And does not this explain why the fiercest temptations are often permitted just at the time that we have desired and sought a new experience of saving grace? Just when you tried so hard to be good, and sought, and perhaps professed a new experience, the obstacles seemed to multiply, the opposition became more intense, and everything seemed to go wrong. The Lord had simply taken you at your word, and supposing you wanted to get up the road quickly, He meant to pass you through a few tunnels and so grant you the answer to your prayers. He knew all about the tunnels, as He himself had passed that way before you. All that was necessary for you to do, was to stay aboard, cling to your ticket (the promise) and keep on believing.
Great trials simply make way for great grace. The fiercer the battle, the greater the victory. No cross, no crown. Suffice it for you to know that “God is faithful, who will not suffer you to be tempted above that ye are able: but will with the temptation also make a way to escape, that ye may be able to bear it.” Perhaps none of us could be trusted with constant prosperity without becoming self-centered and self-sufficient. Our trials are reminders and monitors of our own weakness, and utter dependence upon God. David said, “Before I was afflicted I went astray; but now I have kept Thy word.” “Thou hast enlarged me when I was in distress.” Even Paul must have “a thorn in the flesh, the messenger of Satan to buffet” him, lest lie “become exalted above measure through the abundance of the revelations.” (11. Cor. 12:7.)
Of course, “a thorn in the flesh” is not a pleasant thing; it is the something you did not desire; something you had not bargained for. Yet I presume everyone has that “something” in life, and, therefore, we should learn to turn it to good account. A good sailor must learn how to make use of a head-wind and stem contrary tides. I have found by experience that the best way to get on with a “thorn in the flesh” is to hold still. If one twists and wriggles and offers resistance to the same, it simply increases and aggravates the sore; but by holding real still it will not hurt near so much and will finally heal over.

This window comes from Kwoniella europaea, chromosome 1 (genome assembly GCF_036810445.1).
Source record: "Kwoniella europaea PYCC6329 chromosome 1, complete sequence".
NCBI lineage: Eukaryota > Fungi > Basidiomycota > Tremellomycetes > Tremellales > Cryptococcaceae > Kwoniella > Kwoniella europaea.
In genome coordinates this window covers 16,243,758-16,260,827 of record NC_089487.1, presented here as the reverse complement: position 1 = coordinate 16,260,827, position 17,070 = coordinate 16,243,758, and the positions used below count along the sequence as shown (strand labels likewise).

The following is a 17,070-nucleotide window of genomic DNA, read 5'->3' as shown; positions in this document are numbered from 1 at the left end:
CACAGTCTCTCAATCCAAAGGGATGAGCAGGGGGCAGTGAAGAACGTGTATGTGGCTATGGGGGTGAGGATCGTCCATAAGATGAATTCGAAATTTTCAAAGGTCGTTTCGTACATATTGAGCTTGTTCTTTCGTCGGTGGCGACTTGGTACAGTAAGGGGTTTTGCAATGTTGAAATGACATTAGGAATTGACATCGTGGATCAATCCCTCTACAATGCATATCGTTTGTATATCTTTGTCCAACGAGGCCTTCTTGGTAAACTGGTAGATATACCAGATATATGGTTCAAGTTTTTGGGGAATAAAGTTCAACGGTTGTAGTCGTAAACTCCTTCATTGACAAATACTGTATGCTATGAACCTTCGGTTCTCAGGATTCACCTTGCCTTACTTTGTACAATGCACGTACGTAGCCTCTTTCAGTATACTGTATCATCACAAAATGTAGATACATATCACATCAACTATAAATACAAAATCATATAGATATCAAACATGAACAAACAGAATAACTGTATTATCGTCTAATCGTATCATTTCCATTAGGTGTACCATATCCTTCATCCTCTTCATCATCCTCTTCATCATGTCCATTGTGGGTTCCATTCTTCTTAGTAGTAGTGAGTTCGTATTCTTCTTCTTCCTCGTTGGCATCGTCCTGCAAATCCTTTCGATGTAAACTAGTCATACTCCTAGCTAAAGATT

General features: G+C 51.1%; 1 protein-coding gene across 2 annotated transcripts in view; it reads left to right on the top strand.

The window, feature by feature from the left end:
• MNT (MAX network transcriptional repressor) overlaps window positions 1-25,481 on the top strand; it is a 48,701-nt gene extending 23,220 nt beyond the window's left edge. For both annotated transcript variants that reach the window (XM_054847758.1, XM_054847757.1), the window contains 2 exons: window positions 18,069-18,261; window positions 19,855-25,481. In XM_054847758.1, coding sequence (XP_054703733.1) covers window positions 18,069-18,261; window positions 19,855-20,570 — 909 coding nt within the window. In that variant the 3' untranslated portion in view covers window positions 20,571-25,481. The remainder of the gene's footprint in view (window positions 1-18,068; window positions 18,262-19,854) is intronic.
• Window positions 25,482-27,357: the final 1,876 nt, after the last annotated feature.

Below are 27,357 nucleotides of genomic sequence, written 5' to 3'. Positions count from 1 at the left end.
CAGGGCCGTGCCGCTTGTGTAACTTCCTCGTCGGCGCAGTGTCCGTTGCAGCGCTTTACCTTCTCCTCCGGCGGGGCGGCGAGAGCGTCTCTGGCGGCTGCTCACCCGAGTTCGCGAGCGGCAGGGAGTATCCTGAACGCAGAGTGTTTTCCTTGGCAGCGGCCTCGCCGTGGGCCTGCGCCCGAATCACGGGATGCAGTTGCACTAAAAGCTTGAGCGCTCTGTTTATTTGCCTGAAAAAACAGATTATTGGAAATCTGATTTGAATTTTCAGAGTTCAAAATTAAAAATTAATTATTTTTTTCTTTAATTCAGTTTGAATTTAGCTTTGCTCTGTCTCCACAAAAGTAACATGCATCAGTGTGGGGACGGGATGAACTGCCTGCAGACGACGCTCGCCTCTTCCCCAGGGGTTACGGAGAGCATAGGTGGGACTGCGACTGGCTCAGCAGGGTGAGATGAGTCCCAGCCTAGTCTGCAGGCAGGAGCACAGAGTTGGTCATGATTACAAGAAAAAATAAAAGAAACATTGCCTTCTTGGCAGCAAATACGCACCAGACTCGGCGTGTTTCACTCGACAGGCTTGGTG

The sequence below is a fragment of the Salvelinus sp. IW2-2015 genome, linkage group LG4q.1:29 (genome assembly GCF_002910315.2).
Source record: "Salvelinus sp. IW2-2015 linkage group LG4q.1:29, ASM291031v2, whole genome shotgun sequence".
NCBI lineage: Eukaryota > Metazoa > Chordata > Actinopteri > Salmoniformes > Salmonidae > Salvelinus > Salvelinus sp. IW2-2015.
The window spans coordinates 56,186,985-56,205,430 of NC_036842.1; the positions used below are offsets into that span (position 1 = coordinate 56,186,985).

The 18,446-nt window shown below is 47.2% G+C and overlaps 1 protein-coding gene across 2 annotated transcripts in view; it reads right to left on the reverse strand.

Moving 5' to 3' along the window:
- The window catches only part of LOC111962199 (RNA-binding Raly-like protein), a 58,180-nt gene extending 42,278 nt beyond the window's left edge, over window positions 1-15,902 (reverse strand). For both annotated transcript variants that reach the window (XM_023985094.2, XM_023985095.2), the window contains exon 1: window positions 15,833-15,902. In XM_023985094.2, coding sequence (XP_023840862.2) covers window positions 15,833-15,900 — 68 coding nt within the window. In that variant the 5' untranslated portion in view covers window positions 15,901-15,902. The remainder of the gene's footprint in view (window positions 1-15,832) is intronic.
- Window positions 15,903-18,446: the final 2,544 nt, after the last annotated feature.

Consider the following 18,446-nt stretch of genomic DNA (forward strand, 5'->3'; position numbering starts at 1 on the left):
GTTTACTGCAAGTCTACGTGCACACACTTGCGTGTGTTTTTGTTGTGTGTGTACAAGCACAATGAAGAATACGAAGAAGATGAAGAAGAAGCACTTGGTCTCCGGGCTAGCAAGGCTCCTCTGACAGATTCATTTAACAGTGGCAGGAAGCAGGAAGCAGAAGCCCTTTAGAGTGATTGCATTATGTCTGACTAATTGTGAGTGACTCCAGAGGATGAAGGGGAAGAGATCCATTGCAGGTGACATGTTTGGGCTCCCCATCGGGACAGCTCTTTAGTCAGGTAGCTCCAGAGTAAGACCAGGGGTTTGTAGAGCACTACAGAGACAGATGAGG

God has said, ‘”When thou passest through the waters, I WILL BE WITH THEE; and through the rivers, they shall not overflow thee: when thou walkest through the fire, thou shalt not be burned; neither shall the flame kindle upon thee.” (Isa. 43:2.) So the deeper the waters through which you may be called to pass — while you float, the higher they will lift you, and the nearer to heaven they will bring you. The hotter the fire, the more it will lighten your load, by consuming every encumbrance that might impede and retard your progress.
When we reach the other shore we will doubtless see that some of our greatest blessings came to us in the form of trials — blessings in disguise. They detach us from the world, wean us from human dependencies, teach us lessons of humiliation, and develop the iron graces of faith and patience. The darkness is as necessary as the light. While God permits the enemy to hedge up our pathway at times, so that we cannot see our way through, He never permits him to put a roof over us so as to prevent our looking up. If there are thorns to pierce your feet, remember they first pierced His brow. Instead of complaining because of the thorns on the roses, thank God for the roses on the thorns. disappointments are frequently His appointments. “All things work together for good to them that love God, to them who are called according to His purpose.”
“If all were easy, if all were bright,
Where would the cross be, and where the fight?
But in the hardness God gives to you,
Chances for proving what HE can do.”
“Blessed is the man that endureth temptation; for when he is tried, he shall receive the crown of life, which the Lord hath promised to them that love Him.” (Jas. 1:12.)